Studies of criminology over the last few decades has often left little room for research and theory on how female offenders are perceived and handled in the criminal justice system. Co-authored by Meda Chesney-Lind, one of the pioneers in the development of the feminist theoretical perspective in criminology, this 2nd edition redresses the balance by providing critical insight into these issues. In an engaging style, authors Meda Chesney-Lind and Lisa Pasko explore gender and cultural factors in women's lives that often precede criminal behavior and address the question of whether female offenders are more violent today than in the past. The authors provide a revealing look at how public discomfort with the idea of women as criminals significantly impacts the treatment received by this offender population. The result is a book that will be an enlightening and thought-provoking read for academics, researchers and students not just in the areas of criminology and criminal justice but in more general sociology and women's studies as well.
Table of Contents
Acknowledgments Chapter 1. Introduction Chapter 2. Girls' Troubles and "Female Delinquency Trends in Girls' Arrests Boys' Theories and Girls' Lives Criminalizing Girls' Survival: Abuse, Victimization, and Girls' Official Delinquency Delinquency Theory and Gender: Beyond Status Offenses Chapter 3. Girls, Gangs, and Violence: Rediscovering the "Liberated Female Crook" The Media, Girls of Color, and Gangs Trends in Girls' Violence and Aggression Girl Gang Membership Girls and Gangs: Qualitative Studies Labeling Girls Violent? Girls, Gangs, and Media Hype: A Final Note 4. The Juvenile Justice System and Girls "The Best Place to Conquer Girls" Girls and Juvenile Justice Reform Deinstitutionalization and Judicial Paternalism: Challenges to the Double Standard of Juvenile Justice Rising Detentions and Racialized Justice Offense Patterns of Girls in Custody--Bootstrapping Deinstitutionalization or Transinstitutionalization? Girls and the Mental Health System Small Numbers Don't Mean Small Problems: Girls in Institutions Instead of Incarceration: What Could Be Done to Meet the Needs of Girls? Chapter 5. Trends in Women's Crime Unruly Women: A Brief History of Women's Offenses Trends in Women's Arrests How Could She? The Nature and Causes of Women's Crime Big Time/Small Time Pathways to Women's Crime Beyond the Street Woman: Resurrecting the Liberated Female Crook? The Revival of the "Violent Female Offender" Chapter 6. Drugs, Violence, and Women's Crime - with Karen Joe Laidler Drug Use in a Multiethnic Community A Profile of the Women The Family: Conflict and Comfort Dealing With Family Turmoil Pathway to Drugs Demystifying Women of Color Gender, Culture, and Drug Use "Crack Pipe as Pimp": Drugs, Ethnicity, and Gender in African American Communities Prostitution and Drug Use Victimization, Prostitution, and Women's Crime Conclusion Chapter 7. Sentencing Women to Prison: Equality Without Justice Trends in Women's Crime: A Reprise Women, Violent Crimes, and the War on Drugs Getting Tough on Women's Crime Building More Women's Prisons Profile of Women in U.S. Prisons Reducing Women's Imprisonment Through Effective Community-Based Strategies and Programs Detention Versus Prevention Chapter 8. Conclusion References Index About the Authors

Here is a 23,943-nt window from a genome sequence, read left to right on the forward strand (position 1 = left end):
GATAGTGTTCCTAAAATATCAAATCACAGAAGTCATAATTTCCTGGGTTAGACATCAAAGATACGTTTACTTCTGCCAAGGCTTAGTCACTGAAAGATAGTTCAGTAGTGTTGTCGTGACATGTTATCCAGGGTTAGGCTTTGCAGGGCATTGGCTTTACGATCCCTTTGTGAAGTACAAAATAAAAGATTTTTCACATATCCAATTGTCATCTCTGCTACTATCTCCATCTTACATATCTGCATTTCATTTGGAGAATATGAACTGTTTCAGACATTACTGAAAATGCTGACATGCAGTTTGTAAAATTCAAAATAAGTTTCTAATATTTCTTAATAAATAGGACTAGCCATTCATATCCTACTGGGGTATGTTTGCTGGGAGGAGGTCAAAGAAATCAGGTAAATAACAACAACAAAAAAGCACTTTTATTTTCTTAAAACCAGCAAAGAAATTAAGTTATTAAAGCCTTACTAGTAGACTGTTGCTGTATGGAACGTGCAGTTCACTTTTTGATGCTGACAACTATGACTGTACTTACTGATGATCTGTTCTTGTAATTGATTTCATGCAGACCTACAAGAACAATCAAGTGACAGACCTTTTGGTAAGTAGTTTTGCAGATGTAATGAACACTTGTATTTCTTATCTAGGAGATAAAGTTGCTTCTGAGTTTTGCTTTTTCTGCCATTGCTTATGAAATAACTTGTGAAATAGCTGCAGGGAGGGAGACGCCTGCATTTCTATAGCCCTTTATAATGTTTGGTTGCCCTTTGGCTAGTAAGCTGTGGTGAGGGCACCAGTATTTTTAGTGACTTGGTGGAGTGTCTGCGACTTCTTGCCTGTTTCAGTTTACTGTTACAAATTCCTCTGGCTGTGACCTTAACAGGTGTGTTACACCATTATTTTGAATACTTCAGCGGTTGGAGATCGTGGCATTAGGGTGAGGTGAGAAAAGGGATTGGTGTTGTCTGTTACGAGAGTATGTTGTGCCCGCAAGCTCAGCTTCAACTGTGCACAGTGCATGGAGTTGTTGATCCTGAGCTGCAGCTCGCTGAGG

Lisa Pasko, Assistant Professor, received her PhD from the University of Hawaii at Manoa. Lisa's primary research and teaching interests include criminology, punishment, sexualities/gender studies, as well as methodological issues in conducting studies of crime and deviance. Her dissertation examined juvenile delinquency and justice in Hawaii, with particular attention on the differential effects institutional policies and behaviors have on boys and girls. She is co-author of "The Female Offender" and other articles that explore issues of gender and delinquency. Dr. Pasko teaches courses on criminology, the female offender, men and masculinities, and crime and punishment. For the past ten years, she has been involved in criminal justice research. As project coordinator for the University of Hawaii Youth Gang Project, she evaluated numerous prevention and intervention programs for at-risk youth. Dr. Pasko has published in a variety of areas, including an ethnography of stripping, pathways predictors of juvenile justice involvement, a feminist analysis of restorative justice initiatives, and evaluations of two girl offender programs. Her current research is funded by the Colorado Division of Criminal Justice and examines the treatment of sexual minority girls in youth corrections. Meda Chesney-Lind is Professor of Women's Studies at the University of Hawaii at Manoa. She holds a Ph.D. in Sociology from the University of Hawaii, and a B.A. Summa Cum Laude from Whitman College. She has served as Vice President of the American Society of Criminology and president of the Western Society of Criminology. Nationally recognized for her work on women and crime, her books include Girls, Delinquency and Juvenile Justice, The Female Offender: Girls, Women and Crime, Female Gangs in America, Invisible Punishment, Girls, Women and Crime, and Beyond Bad Girls: Gender Violence and Hype. She has just finished an edited collection on trends in girls' violence, entitled Fighting for Girls: Critical Perspectives on Gender and Violence, published by SUNY Press. Dr. Chesney-Lind is a Fellow of the American Society of Criminology and the Western Society of Criminology. She has been on the Women's Studies faculty at the University of Hawaii since 1986, and also serves on the graduate faculty in the Department of Sociology. She received the Bruce Smith, Sr. Award "for outstanding contributions to Criminal Justice" from the Academy of Criminal Justice Sciences in April, 2001. She was named a fellow of the American Society of Criminology in 1996 and has also received the Herbert Block Award for service to the society and the profession from the American Society of Criminology. She has also received the Donald Cressey Award from the National Council on Crime and Delinquency for "outstanding contributions to the field of criminology," the Founders award of the Western Society of Criminology for "significant improvement of the quality of justice," and the University of Hawaii Board of Regent's Medal for "Excellence in Research." Chesney-Lind is an outspoken advocate for girls and women, particularly those who find their way into the criminal justice system. Her work on the problem of sexism in the treatment of girls in the juvenile justice system was partially responsible for the recent national attention devoted to services to girls in that system. More recently, she has worked hard to call attention to the soaring rate of women's imprisonment and the need to vigorously seek alternatives to women's incarceration. In Hawaii, Chesney-Lind has served as Principal Investigator of a long standing project on Hawaii's youth gang problem funded by the State of Hawaii Office of Youth Services. She has more recently also received funding to conduct research on the unique problems of girl's at risk of becoming delinquent from the Office of Juvenile Justice and Delinquency Prevention. Finally, she has also recently been tapped by the Hawaii Department of Public Safety to serve on an advisory panel on the problems of women in prison in Hawaii.